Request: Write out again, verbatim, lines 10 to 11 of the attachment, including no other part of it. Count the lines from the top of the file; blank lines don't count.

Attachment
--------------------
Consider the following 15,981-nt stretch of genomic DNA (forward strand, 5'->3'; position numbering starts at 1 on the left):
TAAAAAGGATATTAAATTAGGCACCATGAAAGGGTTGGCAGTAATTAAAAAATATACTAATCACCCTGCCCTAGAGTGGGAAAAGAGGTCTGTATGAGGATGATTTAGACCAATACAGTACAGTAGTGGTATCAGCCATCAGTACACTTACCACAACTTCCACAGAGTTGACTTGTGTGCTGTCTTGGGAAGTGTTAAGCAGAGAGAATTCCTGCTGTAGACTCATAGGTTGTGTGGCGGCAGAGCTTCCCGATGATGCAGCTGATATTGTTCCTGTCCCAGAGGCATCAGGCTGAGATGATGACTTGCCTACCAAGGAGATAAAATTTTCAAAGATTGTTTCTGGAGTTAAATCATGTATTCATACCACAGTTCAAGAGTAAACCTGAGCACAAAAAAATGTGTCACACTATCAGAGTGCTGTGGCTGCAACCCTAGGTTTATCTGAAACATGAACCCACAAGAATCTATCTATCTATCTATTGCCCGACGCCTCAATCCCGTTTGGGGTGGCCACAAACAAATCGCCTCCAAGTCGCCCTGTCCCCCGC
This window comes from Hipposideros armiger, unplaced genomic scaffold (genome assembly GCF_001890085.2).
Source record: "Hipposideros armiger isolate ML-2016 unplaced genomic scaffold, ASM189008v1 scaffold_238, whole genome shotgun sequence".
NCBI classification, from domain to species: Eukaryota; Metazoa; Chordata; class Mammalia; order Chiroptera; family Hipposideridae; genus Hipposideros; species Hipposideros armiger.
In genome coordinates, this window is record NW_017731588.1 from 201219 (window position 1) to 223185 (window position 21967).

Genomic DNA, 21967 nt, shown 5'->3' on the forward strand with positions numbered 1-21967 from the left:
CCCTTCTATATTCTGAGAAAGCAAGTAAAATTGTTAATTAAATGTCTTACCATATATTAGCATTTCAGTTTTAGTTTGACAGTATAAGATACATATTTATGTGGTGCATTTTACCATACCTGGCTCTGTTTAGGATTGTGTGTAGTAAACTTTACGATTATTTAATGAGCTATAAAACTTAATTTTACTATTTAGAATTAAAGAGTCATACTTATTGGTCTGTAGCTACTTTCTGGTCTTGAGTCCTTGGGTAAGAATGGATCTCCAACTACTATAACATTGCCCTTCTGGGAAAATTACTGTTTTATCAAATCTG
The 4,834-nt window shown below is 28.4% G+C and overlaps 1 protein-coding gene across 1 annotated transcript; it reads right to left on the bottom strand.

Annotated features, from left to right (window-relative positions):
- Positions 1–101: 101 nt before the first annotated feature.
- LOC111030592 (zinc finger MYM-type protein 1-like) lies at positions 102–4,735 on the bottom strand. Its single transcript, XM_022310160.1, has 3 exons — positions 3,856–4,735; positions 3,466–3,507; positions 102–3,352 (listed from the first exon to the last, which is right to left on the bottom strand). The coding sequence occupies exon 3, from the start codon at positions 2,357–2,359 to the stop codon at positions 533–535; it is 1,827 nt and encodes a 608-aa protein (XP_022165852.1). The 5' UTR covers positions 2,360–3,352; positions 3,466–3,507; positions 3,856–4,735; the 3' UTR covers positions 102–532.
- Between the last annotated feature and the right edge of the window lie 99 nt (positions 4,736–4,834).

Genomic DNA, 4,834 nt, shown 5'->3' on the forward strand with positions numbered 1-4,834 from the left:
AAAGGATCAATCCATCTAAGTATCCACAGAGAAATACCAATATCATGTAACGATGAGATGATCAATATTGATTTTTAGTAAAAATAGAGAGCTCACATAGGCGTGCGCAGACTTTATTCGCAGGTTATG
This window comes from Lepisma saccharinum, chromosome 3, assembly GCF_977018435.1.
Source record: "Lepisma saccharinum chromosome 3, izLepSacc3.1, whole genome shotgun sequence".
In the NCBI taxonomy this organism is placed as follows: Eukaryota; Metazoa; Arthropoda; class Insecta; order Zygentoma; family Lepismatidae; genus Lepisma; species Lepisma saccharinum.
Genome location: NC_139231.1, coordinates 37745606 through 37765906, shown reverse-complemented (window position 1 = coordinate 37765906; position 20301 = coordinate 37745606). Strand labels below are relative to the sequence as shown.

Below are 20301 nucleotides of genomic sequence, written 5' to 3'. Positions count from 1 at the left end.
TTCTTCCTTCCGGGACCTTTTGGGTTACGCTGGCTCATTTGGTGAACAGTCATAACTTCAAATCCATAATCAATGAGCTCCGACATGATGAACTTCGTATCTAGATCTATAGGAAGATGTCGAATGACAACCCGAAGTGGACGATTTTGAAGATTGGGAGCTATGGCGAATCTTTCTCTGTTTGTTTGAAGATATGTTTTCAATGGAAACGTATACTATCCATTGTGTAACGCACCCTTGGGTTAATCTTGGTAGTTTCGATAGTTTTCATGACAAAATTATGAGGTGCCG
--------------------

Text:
Annotated features, from left to right (window-relative positions):
- Positions 1–101: 101 nt before the first annotated feature.